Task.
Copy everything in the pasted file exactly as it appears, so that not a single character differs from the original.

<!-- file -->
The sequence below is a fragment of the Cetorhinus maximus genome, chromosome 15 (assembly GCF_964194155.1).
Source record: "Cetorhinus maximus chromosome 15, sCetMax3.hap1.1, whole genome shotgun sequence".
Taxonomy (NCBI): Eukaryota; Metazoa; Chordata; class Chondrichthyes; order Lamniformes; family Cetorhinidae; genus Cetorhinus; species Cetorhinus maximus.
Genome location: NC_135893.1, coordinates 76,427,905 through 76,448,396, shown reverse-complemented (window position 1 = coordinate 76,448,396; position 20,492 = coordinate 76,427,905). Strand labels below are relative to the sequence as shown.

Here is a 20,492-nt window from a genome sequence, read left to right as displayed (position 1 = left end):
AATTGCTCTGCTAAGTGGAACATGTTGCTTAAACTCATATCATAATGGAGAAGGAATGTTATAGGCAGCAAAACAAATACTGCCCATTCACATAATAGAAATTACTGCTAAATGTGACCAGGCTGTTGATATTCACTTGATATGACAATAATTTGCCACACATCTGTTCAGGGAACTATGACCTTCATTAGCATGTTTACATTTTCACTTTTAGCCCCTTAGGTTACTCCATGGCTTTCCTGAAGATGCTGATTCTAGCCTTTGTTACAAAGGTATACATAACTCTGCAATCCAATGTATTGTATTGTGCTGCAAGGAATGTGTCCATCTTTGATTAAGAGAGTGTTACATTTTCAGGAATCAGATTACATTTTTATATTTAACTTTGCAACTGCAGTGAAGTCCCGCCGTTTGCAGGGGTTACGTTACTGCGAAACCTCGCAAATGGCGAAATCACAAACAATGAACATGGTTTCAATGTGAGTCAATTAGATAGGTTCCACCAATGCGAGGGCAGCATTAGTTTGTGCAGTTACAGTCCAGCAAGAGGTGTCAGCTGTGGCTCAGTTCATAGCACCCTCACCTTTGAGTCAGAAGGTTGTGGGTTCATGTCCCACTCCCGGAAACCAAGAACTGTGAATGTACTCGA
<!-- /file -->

The sequence below is a fragment of the Cetorhinus maximus genome, chromosome 15 (assembly GCF_964194155.1).
Source record: "Cetorhinus maximus chromosome 15, sCetMax3.hap1.1, whole genome shotgun sequence".
Taxonomy (NCBI): Eukaryota; Metazoa; Chordata; class Chondrichthyes; order Lamniformes; family Cetorhinidae; genus Cetorhinus; species Cetorhinus maximus.
Genome location: NC_135893.1, coordinates 76,427,905 through 76,448,396, shown reverse-complemented (window position 1 = coordinate 76,448,396; position 20,492 = coordinate 76,427,905). Strand labels below are relative to the sequence as shown.

Here is a 20,492-nt window from a genome sequence, read left to right as displayed (position 1 = left end):
AATTGCTCTGCTAAGTGGAACATGTTGCTTAAACTCATATCATAATGGAGAAGGAATGTTATAGGCAGCAAAACAAATACTGCCCATTCACATAATAGAAATTACTGCTAAATGTGACCAGGCTGTTGATATTCACTTGATATGACAATAATTTGCCACACATCTGTTCAGGGAACTATGACCTTCATTAGCATGTTTACATTTTCACTTTTAGCCCCTTAGGTTACTCCATGGCTTTCCTGAAGATGCTGATTCTAGCCTTTGTTACAAAGGTATACATAACTCTGCAATCCAATGTATTGTATTGTGCTGCAAGGAATGTGTCCATCTTTGATTAAGAGAGTGTTACATTTTCAGGAATCAGATTACATTTTTATATTTAACTTTGCAACTGCAGTGAAGTCCCGCCGTTTGCAGGGGTTACGTTACTGCGAAACCTCGCAAATGGCGAAATCACAAACAATGAACATGGTTTCAATGTGAGTCAATTAGATAGGTTCCACCAATGCGAGGGCAGCATTAGTTTGTGCAGTTACAGTCCAGCAAGAGGTGTCAGCTGTGGCTCAGTTCATAGCACCCTCACCTTTGAGTCAGAAGGTTGTGGGTTCATGTCCCACTCCCGGAAACCAAGAACTGTGAATGTACTCGA